Art Around Campus: Two works by Ray Prohaska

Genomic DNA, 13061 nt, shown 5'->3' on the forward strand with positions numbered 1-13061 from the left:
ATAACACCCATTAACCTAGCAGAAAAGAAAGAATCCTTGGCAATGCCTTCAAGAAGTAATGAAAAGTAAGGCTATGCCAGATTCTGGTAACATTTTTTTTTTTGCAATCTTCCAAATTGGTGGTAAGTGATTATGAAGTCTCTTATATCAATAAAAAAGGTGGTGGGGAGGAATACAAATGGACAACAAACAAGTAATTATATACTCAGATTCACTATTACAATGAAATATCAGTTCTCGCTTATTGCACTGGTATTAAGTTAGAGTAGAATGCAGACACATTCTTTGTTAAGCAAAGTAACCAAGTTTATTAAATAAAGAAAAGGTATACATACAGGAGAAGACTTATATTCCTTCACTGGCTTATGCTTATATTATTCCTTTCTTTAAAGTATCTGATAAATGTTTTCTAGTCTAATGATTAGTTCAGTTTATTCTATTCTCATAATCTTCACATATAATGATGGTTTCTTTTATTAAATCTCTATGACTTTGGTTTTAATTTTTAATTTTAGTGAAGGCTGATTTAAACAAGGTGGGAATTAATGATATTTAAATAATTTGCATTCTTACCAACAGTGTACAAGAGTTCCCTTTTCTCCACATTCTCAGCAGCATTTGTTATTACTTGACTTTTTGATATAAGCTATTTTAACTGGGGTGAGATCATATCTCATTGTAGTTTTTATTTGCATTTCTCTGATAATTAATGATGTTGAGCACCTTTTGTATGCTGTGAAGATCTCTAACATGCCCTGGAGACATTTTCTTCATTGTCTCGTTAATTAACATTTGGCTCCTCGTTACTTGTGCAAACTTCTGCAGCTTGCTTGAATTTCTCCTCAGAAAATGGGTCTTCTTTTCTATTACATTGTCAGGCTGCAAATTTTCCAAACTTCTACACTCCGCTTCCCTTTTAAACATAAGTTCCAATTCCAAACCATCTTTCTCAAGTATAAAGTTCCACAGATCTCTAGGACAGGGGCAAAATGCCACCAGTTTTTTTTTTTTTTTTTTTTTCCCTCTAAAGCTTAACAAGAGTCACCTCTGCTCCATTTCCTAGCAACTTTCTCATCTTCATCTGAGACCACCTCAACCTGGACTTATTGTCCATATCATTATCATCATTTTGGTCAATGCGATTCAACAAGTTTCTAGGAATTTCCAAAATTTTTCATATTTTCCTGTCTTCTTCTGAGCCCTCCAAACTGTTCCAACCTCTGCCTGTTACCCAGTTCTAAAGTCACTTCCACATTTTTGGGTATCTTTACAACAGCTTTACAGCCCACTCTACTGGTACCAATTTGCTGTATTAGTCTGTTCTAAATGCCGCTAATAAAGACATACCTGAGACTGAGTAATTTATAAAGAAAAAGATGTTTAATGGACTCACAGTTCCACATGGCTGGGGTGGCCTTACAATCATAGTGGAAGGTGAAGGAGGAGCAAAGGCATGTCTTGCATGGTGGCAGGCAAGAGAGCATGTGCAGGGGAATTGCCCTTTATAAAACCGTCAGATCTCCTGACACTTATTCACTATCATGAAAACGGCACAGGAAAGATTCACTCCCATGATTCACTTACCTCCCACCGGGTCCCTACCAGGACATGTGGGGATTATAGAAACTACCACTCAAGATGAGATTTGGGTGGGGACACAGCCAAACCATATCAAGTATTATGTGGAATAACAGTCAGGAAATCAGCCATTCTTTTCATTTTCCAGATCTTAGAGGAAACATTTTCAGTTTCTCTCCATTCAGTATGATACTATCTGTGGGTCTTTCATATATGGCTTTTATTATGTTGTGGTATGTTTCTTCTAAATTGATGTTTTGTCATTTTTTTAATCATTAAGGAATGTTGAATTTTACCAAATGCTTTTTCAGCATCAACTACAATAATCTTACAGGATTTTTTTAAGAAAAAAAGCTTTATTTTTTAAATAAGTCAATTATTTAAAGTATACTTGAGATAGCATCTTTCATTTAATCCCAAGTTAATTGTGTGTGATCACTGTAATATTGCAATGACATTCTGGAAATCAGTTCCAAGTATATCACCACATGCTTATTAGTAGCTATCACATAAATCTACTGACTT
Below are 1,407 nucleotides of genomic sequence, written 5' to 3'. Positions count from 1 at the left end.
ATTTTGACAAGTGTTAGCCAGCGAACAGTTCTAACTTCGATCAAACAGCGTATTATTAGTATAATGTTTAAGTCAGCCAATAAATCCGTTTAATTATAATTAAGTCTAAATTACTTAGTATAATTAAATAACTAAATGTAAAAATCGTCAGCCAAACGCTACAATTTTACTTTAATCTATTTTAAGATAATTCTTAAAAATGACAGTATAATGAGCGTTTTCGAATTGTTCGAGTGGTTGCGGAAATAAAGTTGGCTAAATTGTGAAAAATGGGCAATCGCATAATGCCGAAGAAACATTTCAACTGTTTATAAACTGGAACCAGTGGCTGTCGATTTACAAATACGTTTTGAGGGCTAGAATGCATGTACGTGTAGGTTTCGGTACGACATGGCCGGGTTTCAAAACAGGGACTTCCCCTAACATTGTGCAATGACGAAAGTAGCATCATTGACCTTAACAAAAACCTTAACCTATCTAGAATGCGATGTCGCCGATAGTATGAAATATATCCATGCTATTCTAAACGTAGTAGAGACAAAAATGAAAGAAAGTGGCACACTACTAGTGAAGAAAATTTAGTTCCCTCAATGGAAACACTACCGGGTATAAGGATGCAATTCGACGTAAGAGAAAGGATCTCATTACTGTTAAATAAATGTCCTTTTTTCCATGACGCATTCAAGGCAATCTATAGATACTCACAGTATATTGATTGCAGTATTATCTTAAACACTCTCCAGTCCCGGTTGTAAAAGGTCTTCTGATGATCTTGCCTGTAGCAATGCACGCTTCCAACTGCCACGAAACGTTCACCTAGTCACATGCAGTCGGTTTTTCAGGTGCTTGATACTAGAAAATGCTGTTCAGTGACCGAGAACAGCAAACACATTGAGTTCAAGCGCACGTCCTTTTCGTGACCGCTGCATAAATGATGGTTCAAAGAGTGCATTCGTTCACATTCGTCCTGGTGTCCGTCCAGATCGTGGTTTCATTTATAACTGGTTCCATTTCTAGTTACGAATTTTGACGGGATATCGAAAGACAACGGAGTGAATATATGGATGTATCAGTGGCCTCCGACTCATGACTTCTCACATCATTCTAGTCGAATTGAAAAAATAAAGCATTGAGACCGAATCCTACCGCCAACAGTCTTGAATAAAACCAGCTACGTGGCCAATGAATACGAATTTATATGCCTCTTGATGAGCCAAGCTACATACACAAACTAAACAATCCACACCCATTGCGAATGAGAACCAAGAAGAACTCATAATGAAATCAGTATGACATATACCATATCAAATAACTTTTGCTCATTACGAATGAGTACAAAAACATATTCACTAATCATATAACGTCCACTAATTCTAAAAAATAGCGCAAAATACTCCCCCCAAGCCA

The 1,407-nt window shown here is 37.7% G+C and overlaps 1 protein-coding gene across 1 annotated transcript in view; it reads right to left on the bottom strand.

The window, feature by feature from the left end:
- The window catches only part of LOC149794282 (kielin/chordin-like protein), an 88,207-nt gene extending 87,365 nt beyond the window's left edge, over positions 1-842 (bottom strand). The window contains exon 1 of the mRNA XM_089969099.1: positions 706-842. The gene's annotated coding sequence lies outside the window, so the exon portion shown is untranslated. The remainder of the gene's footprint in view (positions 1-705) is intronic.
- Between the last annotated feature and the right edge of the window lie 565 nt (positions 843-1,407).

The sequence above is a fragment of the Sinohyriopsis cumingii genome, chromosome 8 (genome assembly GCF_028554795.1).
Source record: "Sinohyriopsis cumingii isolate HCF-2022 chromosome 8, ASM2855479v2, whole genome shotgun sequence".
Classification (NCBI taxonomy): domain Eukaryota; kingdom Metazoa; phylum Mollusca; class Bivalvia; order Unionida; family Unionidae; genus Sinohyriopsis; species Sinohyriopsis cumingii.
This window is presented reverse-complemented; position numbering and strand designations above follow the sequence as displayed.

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This video was created by students during the summer of 2011. It appeared on the University's website during the 2011-2012 academic year.Rachel Denniston is a member of the Class of 2012 of Washington and Lee University.The following statement, by Rachel Denniston, accompanied the video on the University's website: Two of my favorite paintings on campus are "Lyric Masks" and "Total Eclipse," by former W&L Artist-in-Residence, Ray Prohaska. Both are located in Wilson Hall. On first seeing the paintings, I was immediately struck by the artist's use of bright, contrasting colors and playful use of line and geometric shapes. These paintings have a happy, whimsical and almost child-like quality that really appeals to me. I was also intrigued by the artist's use of unconventional materials and techniques in "Total Eclipse." Here, Prohaska has painted directly on wood, rather than canvas, and all of his lines are actually carved into the wood, rather than drawn with a pencil or paintbrush. I like that these paintings invite the viewer to find meaning in the ambiguous shapes and lines and to interpret these shapes as recognizable objects and symbols. However, by calling the works "Lyric Masks" and "Total Eclipse," the artist does give the viewer a frame of reference from which to interpret the meaning of these works. Ray Prohaska was a painter, photographer and nationally acclaimed illustrator. He provided illustrations for journals such as the Saturday Evening Post, Good Housekeeping, McCall's, Redbook and Ladies Home Journal. An emigrant from Yugoslavia, he moved to San Francisco with his family at the age of eight. He studied at the California School of Fine Arts, San Francisco, after which he worked as a freelance artist in Chicago and New York. Prohaska served as an artist-in-residence at Washington and Lee University from 1964 to 1969. W&L currently has in its collections 16 examples of his work, the majority of which are paintings, and these can be seen on display throughout campus, including Wilson Hall, Leyburn Library and Tucker Media Center.